Newspaper Article 15/01/2016
Tough measures alone are not enough to deal with the threat of terror. Counter-terrorism policies must also include psychological measures designed to lure people away from terror groups. “Soft power” inventiveness is needed to develop more humane methods. An example of this are the Disengagement, De-radicalization and Rehabilitation (DDR) programs in Pakistan.
Today, Pakistan is suffering waves of violence. Suicide attacks, bomb blasts, sabotage and attacks on everyone from soldiers to school children are threatening the country. The nation needs a creative, innovative and unconventional strategy based on DDR initiatives to deal with the extremism germinating rapidly throughout the country. Under carefully evaluated DDR programming, well-structured interventions striking at the core of the militants’ ideology can significantly shrink their supply of recruits.
Presently there are no widespread official DDR programs in Pakistan. Here are some measures that could be taken. First of all, there is a dire need to integrate indigenous police, municipal agencies and political agents in tribal areas to successfully assist the capacity-building and DDR projects that engage affected individuals and remove them from the temptations of recidivism.
Counseling programs entailing sessions with psychologists and social scientists could be designed for participants and their families. These can provide vital insights into how participants are progressing and help determine whether or not their rehabilitation is genuine.
Familial engagement is important in “Exit Programs” to overcome feelings of isolation and guilt. With stable relationships, eventually reinforced by having children and building new social networks, former extremists may establish their new lives. Similarly, the involvement of parent-driven initiatives has also proven to be highly effective in extracting children from the clutches of extremist groups.
We must provide alternatives to terrorist groups. They provide identity, community, protection, and exhilaration. Potential defectors from extremist religious identities are unlikely to take the plunge if they see no pragmatic, reasonably secure, and striking escape channels.
Those who withdraw from terrorist bands usually do so because continued membership appears unattractive and is no longer fulfilling their socio-psychological needs, whereas life outside the group appears more eye-catching.
Countering online radicalization is a systematic program which works through a pervasive public information campaign, showing the effects of violence on victims. This should be put in place to lower public support, which has been seen online and elsewhere, for terrorist writings.
Re-education and rehabilitation can be achieved by introducing a massive book distribution program. Persuasive and balanced studies of Islam and comparative religions through school libraries may also be an effective tool.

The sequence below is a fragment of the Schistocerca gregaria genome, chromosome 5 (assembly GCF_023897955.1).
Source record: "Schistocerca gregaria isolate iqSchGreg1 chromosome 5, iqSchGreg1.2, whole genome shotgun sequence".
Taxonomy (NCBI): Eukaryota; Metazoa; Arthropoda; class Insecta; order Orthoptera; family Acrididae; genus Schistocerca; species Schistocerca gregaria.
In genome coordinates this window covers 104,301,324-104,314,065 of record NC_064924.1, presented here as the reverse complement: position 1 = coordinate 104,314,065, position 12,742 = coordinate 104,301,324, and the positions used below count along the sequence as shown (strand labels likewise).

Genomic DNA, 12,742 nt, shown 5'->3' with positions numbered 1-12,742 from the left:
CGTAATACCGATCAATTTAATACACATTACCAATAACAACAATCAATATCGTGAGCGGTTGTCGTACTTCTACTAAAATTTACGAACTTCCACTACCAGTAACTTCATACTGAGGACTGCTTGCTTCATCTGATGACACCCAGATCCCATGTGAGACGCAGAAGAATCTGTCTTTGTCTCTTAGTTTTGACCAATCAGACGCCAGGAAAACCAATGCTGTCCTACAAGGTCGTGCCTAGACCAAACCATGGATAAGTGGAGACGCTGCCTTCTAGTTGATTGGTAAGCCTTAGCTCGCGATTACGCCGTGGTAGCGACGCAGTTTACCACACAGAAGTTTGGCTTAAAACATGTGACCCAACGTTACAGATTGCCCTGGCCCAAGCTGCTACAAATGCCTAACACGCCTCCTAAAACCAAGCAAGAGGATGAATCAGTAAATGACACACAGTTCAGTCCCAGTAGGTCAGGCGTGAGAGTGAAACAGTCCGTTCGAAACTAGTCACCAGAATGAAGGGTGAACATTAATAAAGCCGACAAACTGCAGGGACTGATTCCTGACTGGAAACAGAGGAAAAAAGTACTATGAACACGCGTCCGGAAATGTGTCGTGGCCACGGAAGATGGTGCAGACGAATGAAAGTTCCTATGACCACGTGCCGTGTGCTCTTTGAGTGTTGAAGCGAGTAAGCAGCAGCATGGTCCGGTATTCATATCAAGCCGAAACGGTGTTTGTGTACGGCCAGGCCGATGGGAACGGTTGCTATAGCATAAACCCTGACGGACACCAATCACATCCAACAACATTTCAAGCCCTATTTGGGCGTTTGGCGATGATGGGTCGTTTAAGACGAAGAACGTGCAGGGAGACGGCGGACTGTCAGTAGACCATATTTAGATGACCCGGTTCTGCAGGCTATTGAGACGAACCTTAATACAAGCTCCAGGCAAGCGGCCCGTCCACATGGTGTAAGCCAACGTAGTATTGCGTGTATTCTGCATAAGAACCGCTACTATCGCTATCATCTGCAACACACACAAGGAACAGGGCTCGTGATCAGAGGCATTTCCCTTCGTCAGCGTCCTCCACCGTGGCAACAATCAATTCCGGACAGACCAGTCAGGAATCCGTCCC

On the premise that extremism originates from a mistaken interpretation of Islam, rather than a willful inclination to terrorism, programs need to be constructed to re-educate individuals and promote a more holistic interpretation of religion, ensuring ideological immunization to rotten narratives. De-programming of extremist views of Islam has led to some members actually bursting into tears as they realize they have violated their religion’s principles through violence. Such initiatives allow discussions about values and belief systems of the religion and provide a vital counter-narrative to extremists’ theological reasoning.
As an aftermath of the Afghan war led to refugees coming to Pakistan, the number of Madrassas has grown over time and provided religious education to a large number of students. Religious seminaries essentially fill the vacuum created by a deficient schooling system in the public sector. But there is no credible monitoring of the qualifications of teachers, and many continue to employ militant sympathizers.
Critically, Madrassa graduates can only become religious teachers as they are not taught the skills they need for regular jobs. Registering such institutions and ensuring they meet students’ educational needs, rather than radicalizing them, is vital.
Besides, most of the media in countries such as Pakistan still seems wrapped in emotional responses to the foreign policy objectives of the US and its allies since 2001. Pervasive media strategies and informative campaigns need to be designed to neutralize radical media campaigns. The media should go for healthy debates and dialogues and not just report gruesome incidents.
By bringing the non-violent extremists into the fold of DDR programming, the government may kill two birds with one stone – winning the trust of the tribal people who would no longer be motivated to support the left-over terrorists and beginning the slow painful process of gradually disengaging itself from the US-led war on terror.
The article was carried by Global Times.
Disclaimer: Views expressed are of the writer and are not necessary reflective of IPRI